TM). I wouldn’t come back until I was already in the hospital. The chocolate itself is really sweet and intensely flavored, but it’s not terrible for a pick-me-up (the peppermint dark chocolate tasted almost identical to a York Peppermint Patty).
The Royal Melbourne Hospital is located at Grattan St and Flemington Road in Parkville, Victoria, Australia.
Weekdays: 8 a.m.-7 p.m.; weekends: 12 p.m.-4 p.m.
Mrk Chocolate Brewery
This was one of my favorite Melbourne chocolate stores. They offer over a dozen distinct and enticing cacao-based beverages, including vegan alternatives, which distinguishes them from other Melbourne chocolate businesses. The bonbons are delicious, however they are as unconventional as the rest of the business. Both chocolates I purchased were fruit-based and tasted like lovely jammy versions of themselves; the raspberry was my favorite.
They also provide chilled chocolate milk, a few pastry and confection alternatives, and hot chocolate mixes ranging in cacao content from 85% to 50%. But, they come for the beverages first and foremost. On a Friday afternoon, all four tables were set up for customers to congregate over incredibly elaborate chocolate cocktails.
Our cocoa sampling flight was enjoyable, but not one for which I would return. The cold brew cacao has a very deep cacao tea taste, which is presumably preferred by espresso drinkers; I’d characterize it as the essence of cacao nibs, without the sweetness or much classic chocolate flavor. My yuzu pistachio mini-bundt was delicious and paired well with the chocolate milk.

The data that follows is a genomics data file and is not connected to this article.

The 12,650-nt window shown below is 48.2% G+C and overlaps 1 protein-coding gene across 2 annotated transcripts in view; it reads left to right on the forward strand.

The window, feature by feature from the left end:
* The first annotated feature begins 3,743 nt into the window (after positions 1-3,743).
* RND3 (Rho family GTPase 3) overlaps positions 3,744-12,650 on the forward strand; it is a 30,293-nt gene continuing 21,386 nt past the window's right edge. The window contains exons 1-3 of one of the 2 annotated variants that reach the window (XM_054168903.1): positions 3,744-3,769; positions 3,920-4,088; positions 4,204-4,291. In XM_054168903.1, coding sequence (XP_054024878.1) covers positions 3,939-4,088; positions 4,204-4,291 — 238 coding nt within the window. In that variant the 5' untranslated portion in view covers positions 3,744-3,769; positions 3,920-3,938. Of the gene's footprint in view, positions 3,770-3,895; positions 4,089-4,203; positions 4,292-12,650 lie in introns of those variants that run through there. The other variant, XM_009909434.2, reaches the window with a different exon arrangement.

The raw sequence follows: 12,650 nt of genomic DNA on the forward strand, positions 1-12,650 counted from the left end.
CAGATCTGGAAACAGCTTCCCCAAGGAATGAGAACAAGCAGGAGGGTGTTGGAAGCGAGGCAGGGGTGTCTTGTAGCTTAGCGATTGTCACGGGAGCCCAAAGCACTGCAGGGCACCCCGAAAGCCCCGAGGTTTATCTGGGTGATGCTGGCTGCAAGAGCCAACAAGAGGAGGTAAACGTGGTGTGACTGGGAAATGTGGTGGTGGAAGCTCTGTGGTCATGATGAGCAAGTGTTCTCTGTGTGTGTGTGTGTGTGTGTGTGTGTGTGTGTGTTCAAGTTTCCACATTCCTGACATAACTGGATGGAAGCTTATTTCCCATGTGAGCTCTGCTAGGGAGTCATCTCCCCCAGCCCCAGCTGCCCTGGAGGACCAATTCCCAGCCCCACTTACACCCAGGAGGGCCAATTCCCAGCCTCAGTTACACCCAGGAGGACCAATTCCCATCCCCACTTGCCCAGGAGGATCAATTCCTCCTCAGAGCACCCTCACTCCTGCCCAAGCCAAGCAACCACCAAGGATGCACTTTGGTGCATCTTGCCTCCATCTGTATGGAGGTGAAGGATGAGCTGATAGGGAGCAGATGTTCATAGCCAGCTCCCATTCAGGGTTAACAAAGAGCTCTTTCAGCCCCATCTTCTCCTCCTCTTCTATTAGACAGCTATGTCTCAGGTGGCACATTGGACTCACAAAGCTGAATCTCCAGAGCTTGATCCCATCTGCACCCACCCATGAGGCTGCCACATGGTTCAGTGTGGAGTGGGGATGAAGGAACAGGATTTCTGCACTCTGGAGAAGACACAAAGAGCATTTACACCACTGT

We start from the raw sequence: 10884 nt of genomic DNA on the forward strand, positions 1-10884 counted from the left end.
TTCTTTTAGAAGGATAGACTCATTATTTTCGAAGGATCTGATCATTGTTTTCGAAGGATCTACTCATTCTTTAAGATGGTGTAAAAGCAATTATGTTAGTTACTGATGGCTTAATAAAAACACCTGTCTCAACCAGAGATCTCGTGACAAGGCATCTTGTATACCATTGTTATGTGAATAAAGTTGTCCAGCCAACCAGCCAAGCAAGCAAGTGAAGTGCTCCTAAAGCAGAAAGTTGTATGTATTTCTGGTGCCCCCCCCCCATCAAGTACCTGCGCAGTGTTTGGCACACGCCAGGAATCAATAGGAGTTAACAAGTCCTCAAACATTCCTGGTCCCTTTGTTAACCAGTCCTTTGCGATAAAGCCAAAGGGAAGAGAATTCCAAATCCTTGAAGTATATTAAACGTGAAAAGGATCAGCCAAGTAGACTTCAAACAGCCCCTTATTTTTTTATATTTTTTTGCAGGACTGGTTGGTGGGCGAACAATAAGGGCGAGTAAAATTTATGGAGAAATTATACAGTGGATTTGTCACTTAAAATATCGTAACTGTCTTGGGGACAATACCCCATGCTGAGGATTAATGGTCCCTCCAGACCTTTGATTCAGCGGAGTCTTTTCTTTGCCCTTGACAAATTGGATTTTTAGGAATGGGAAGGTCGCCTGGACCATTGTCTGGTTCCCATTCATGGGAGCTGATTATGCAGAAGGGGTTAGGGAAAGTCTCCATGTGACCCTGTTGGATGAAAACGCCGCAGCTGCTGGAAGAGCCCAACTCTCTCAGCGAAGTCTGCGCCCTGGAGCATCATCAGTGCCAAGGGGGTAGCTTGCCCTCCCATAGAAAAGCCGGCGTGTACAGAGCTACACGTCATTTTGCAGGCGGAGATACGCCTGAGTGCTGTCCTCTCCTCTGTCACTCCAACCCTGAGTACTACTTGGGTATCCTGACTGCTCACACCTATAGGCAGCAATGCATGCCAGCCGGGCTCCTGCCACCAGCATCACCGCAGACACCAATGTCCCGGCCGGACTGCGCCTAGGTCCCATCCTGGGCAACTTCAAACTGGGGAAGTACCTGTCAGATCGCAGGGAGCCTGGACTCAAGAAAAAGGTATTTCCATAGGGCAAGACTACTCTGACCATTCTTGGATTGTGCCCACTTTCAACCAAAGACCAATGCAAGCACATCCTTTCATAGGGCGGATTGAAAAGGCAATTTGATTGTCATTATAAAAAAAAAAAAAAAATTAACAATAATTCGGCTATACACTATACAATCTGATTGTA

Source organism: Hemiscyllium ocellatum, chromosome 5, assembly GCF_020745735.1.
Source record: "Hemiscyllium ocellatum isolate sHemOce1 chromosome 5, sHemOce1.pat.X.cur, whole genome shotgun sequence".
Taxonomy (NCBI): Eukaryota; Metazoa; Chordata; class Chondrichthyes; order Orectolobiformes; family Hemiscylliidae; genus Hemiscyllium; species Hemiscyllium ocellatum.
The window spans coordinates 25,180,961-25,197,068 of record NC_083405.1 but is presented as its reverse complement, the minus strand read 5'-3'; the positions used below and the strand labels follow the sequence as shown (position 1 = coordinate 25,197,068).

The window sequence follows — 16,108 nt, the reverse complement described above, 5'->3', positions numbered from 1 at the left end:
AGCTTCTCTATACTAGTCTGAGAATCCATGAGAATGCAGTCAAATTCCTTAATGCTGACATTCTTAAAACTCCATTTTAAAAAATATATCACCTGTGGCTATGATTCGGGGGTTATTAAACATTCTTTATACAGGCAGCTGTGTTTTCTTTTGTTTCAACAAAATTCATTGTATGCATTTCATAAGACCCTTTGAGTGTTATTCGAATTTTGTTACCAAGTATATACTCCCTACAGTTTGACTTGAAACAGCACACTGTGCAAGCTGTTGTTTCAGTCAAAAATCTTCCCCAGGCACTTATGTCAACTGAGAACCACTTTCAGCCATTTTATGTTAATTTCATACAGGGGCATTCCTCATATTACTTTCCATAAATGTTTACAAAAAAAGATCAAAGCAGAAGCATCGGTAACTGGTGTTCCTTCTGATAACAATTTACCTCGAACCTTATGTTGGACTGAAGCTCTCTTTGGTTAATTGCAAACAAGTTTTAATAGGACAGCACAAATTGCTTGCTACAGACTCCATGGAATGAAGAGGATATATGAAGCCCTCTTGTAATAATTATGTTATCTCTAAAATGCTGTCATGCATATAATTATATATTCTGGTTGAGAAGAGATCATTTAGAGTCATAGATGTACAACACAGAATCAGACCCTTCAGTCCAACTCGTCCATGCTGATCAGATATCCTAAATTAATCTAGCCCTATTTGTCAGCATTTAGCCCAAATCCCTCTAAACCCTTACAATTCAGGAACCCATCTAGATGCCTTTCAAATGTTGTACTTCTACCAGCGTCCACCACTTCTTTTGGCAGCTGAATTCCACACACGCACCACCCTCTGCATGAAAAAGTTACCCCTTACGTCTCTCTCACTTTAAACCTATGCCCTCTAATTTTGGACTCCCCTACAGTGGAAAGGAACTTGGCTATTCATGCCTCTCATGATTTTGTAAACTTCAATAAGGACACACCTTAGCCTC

150 Errol Street, North Melbourne, VIC 3051, Australia
9 a.m. to 5 p.m., Tuesday through Sunday.
Monsieur Truffe is a Frenchman.
It should be noted that the chocolate store is housed inside a restaurant (just tell the host youre there for chocolate). Although Monsieur Truffe offers gianduja blocks and molded chocolates, the flavored bars and hot chocolate mixes seem to be the stars of the store area. At roughly $12AUD per bar, the pricing of the bean-to-bar goods and the couverture-based alternatives are comparable, but you can tell which is which from the labeling and the ingredients.
I couldn’t locate a menu after declining to sit in the restaurant, but they do have an espresso machine that produces wonderful lattes. The bars are tasty, however I thought the 55% vegan milk chocolate to be too coconut-y. I’d return for the honeycomb milk chocolate, however I’d like to see it created with various sources.
351 Lygon St, Brunswick East, Victoria 3057, Australia
Daily hours: 8 a.m. to 4 p.m.
Cocoa Roasters in a Ratio
With seven gelato varieties, a dozen or so chocolate-centric treats, and a wall of bars to pick from, even the most discriminating visitor will find something to like. Although you may expect to discover a big assortment of chocolate drinks, they also provide coffee, as well as a modest selection of cold drinks and as-you-like-it espresso-based beverages. Yet, once again, you’d be remiss if you didn’t sample a chocolate drink, such as the Cocoa Nib Pour Over or the 88% Melted Hot Chocolate.
Looking over their chocolate wall, you may pick from sixteen bars and numerous cocoa origins, including their blended Melbourne bar. For those interested in learning more about the chocolate-making process, you can book chocolate workshops weekend factory tours online for $15AUD per person, which last around 1-1.5 hours depending on group size and conclude with a chocolate tasting. It’s just too bad they’re only open four days a week.
Brunswick VIC 3056, Australia, 186 Sydney Rd
Hours: 2pm-10pm, Thursday-Friday; 10am-10pm, Saturday; and 10am-5pm, Sunday.
Chocolate Stores in Melbourne’s CBD
I was disappointed by all of the chocolates at the downtown Melbourne chocolate shops, while some of them may offer wonderful pastry and dinner choices. The majority of these stores are in a shopping complex or mall of some type.